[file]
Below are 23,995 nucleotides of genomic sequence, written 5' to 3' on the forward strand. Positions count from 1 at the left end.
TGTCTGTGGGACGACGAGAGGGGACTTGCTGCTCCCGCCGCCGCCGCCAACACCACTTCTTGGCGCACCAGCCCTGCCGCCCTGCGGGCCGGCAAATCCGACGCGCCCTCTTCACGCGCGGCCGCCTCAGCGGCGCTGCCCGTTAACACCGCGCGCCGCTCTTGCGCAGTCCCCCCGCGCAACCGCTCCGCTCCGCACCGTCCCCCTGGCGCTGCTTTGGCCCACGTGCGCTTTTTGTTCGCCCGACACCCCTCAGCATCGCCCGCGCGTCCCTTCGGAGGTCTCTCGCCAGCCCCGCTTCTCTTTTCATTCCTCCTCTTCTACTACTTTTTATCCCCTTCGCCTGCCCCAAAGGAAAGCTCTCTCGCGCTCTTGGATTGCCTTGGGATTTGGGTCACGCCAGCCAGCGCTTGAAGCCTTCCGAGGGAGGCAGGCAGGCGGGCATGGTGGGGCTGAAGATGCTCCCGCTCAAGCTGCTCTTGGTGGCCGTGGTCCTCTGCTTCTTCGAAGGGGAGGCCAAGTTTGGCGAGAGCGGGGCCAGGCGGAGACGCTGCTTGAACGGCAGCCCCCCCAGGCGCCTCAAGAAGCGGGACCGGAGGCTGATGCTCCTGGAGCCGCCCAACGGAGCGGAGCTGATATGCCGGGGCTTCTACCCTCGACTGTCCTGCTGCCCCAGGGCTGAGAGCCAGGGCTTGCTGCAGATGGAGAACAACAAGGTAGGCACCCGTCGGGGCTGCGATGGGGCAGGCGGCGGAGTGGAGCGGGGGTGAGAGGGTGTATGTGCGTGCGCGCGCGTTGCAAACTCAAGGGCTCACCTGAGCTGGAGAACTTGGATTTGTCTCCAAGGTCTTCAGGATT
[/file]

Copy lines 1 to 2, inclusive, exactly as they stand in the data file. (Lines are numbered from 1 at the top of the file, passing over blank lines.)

Below are 23,995 nucleotides of genomic sequence, written 5' to 3' on the forward strand. Positions count from 1 at the left end.
TGTCTGTGGGACGACGAGAGGGGACTTGCTGCTCCCGCCGCCGCCGCCAACACCACTTCTTGGCGCACCAGCCCTGCCGCCCTGCGGGCCGGCAAATCCGACGCGCCCTCTTCACGCGCGGCCGCCTCAGCGGCGCTGCCCGTTAACACCGCGCGCCGCTCTTGCGCAGTCCCCCCGCGCAACCGCTCCGCTCCGCACCGTCCCCCTGGCGCTGCTTTGGCCCACGTGCGCTTTTTGTTCGCCCGACACCCCTCAGCATCGCCCGCGCGTCCCTTCGGAGGTCTCTCGCCAGCCCCGCTTCTCTTTTCATTCCTCCTCTTCTACTACTTTTTATCCCCTTCGCCTGCCCCAAAGGAAAGCTCTCTCGCGCTCTTGGATTGCCTTGGGATTTGGGTCACGCCAGCCAGCGCTTGAAGCCTTCCGAGGGAGGCAGGCAGGCGGGCATGGTGGGGCTGAAGATGCTCCCGCTCAAGCTGCTCTTGGTGGCCGTGGTCCTCTGCTTCTTCGAAGGGGAGGCCAAGTTTGGCGAGAGCGGGGCCAGGCGGAGACGCTGCTTGAACGGCAGCCCCCCCAGGCGCCTCAAGAAGCGGGACCGGAGGCTGATGCTCCTGGAGCCGCCCAACGGAGCGGAGCTGATATGCCGGGGCTTCTACCCTCGACTGTCCTGCTGCCCCAGGGCTGAGAGCCAGGGCTTGCTGCAGATGGAGAACAACAAGGTAGGCACCCGTCGGGGCTGCGATGGGGCAGGCGGCGGAGTGGAGCGGGGGTGAGAGGGTGTATGTGCGTGCGCGCGCGTTGCAAACTCAAGGGCTCACCTGAGCTGGAGAACTTGGATTTGTCTCCAAGGTCTTCAGGATT